[Show abstract][Hide abstract] ABSTRACT: Cellular protein synthesis is initiated with methionine in eukaryotes with few exceptions. Methionine aminopeptidases (MetAPs) which catalyze the process of N-terminal methionine excision are essential for all organisms. In mammals, type 2 MetAP (MetAP2) is known to be important for angiogenesis, while type 1 MetAP (MetAP1) has been shown to play a pivotal role in cell proliferation. Our previous high-throughput screening of a commercial compound library uncovered a novel class of inhibitors for both human MetAP1 (HsMetAP1) and human MetAP2 (HsMetAP2). This class of inhibitors contains a pyridinylpyrimidine core. To understand the structure-activity relationship (SAR) and to search for analogues of 2 with greater potency and higher HsMetAP1-selectivity, a total of 58 analogues were acquired through either commercial source or by in-house synthesis and their inhibitory activities against HsMetAP1 and HsMetAP2 were determined. Through this systematic medicinal chemistry analysis, we have identified (1) 5-chloro-6-methyl-2-pyridin-2-ylpyrimidine as the minimum element for the inhibition of HsMetAP1; (2) 5'-chloro as the favored substituent on the pyridine ring for the enhanced potency against HsMetAP1; and (3) long C4 side chains as the essentials for higher HsMetAP1-selectivity. At the end of our SAR campaign, 25b, 25c, 26d and 30a-30c are among the most selective and potent inhibitors of purified HsMetAP1 reported to date. In addition, we also performed crystallographic analysis of one representative inhibitor (26d) in complex with N-terminally truncated HsMetAP1.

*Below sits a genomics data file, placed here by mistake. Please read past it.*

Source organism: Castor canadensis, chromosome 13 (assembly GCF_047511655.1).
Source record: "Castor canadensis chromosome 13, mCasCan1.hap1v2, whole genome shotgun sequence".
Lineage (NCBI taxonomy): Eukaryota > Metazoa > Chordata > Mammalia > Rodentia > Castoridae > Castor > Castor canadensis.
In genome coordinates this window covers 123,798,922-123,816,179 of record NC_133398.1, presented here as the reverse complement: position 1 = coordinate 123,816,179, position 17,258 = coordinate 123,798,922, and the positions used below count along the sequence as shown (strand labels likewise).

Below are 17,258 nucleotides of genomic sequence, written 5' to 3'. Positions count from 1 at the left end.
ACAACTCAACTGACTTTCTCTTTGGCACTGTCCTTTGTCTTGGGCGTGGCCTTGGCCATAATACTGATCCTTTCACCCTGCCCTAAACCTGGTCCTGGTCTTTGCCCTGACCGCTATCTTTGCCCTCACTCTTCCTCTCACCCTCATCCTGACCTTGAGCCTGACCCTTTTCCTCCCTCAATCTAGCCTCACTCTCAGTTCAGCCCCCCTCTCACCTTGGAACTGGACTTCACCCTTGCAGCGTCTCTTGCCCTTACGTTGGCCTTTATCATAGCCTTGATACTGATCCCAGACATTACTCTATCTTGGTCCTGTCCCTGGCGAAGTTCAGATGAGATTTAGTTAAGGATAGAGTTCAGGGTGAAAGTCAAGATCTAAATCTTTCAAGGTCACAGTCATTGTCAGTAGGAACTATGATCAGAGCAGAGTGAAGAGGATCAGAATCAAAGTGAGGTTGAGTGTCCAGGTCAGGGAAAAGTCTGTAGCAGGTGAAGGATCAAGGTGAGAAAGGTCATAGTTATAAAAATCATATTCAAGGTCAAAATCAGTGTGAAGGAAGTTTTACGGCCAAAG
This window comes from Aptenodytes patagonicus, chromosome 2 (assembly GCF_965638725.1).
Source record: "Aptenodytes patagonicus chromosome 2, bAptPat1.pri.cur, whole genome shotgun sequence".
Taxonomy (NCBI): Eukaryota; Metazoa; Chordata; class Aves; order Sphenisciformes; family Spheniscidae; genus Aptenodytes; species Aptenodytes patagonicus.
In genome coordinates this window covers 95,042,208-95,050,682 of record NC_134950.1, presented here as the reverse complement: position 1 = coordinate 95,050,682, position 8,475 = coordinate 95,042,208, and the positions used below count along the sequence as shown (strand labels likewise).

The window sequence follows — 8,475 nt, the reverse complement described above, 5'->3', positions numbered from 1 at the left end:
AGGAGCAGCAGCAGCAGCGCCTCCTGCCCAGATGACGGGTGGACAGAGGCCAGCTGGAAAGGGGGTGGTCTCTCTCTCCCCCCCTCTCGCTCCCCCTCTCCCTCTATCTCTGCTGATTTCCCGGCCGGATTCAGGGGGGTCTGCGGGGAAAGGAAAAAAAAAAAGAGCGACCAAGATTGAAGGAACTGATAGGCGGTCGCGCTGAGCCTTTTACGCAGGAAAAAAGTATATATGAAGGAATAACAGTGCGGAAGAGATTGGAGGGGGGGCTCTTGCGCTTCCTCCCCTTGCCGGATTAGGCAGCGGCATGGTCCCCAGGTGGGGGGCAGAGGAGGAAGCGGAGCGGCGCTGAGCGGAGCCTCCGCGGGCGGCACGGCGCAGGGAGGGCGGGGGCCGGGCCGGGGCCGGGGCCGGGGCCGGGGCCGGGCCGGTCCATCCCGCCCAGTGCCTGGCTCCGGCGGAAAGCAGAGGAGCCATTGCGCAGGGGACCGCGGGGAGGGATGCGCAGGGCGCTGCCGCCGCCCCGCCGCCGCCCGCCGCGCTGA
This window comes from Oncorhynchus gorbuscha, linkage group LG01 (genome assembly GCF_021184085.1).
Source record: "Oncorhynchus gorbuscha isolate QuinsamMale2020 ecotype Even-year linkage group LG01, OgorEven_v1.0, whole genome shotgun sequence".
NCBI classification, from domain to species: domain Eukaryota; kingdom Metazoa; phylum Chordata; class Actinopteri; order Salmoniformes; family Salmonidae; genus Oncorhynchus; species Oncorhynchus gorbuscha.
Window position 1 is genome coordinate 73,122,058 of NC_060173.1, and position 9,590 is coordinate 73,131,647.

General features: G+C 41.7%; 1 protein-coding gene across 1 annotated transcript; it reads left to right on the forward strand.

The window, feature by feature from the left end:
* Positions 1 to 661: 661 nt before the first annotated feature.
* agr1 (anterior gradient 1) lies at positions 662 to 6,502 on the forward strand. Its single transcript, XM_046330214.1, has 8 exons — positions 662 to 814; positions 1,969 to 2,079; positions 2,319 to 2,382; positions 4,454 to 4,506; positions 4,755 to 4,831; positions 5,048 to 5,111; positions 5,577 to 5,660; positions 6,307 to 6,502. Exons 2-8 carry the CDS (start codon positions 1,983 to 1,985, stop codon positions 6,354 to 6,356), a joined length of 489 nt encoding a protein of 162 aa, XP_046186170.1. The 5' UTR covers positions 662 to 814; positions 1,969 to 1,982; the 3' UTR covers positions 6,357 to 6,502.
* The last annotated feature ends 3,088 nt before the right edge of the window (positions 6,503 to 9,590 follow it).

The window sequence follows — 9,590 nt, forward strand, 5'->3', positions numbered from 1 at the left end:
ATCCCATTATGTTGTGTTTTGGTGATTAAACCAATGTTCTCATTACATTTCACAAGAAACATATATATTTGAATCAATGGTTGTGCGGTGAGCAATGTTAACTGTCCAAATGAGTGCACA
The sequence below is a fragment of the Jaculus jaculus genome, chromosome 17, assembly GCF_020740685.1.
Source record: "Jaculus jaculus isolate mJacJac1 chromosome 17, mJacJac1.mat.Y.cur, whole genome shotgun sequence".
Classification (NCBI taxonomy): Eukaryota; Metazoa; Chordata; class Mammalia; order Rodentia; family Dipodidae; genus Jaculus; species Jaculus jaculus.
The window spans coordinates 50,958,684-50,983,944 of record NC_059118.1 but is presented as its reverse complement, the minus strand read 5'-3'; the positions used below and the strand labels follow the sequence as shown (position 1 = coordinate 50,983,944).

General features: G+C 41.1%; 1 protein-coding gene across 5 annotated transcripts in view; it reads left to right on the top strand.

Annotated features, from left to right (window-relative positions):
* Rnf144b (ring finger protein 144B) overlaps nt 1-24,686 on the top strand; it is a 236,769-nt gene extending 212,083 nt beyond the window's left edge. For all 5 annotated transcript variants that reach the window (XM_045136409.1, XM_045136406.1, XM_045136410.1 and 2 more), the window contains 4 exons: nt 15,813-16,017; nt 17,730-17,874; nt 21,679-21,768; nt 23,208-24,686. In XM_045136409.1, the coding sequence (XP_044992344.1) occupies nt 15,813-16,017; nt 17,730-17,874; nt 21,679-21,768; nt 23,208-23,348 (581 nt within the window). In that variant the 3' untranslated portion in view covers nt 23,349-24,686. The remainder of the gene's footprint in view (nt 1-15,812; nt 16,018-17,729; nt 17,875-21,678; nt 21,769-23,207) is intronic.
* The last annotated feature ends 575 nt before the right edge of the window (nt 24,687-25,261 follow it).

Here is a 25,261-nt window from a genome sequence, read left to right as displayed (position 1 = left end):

[Show abstract][Hide abstract] ABSTRACT: The tumor suppressor PIP3 phosphatase PTEN is phosphorylated on four clustered Ser/Thr on its C-terminal tail (aa 380-385) and these phosphorylations are proposed to induce a reduction in PTEN's plasma membrane recruitment. How these phosphorylations affect the structure and enzymatic function of PTEN is poorly understood. To gain insight into the mechanistic basis of PTEN regulation by phosphorylation, we generated semisynthetic site-specifically tetra-phosphorylated PTEN using expressed protein ligation. By employing a combination of biophysical and enzymatic approaches, we have found that purified tail-phosphorylated PTEN relative to its unphosphorylated counterpart shows reduced catalytic activity and membrane affinity and undergoes conformational compaction likely involving an intramolecular interaction between its C-tail and the C2 domain. Our results suggest that there is a competition between membrane phospholipids and PTEN phospho-tail for binding to the C2 domain. These findings reveal a key aspect of PTEN's regulation and suggest pharmacologic approaches for direct PTEN activation. DOI:http://dx.doi.org/10.7554/eLife.00691.001.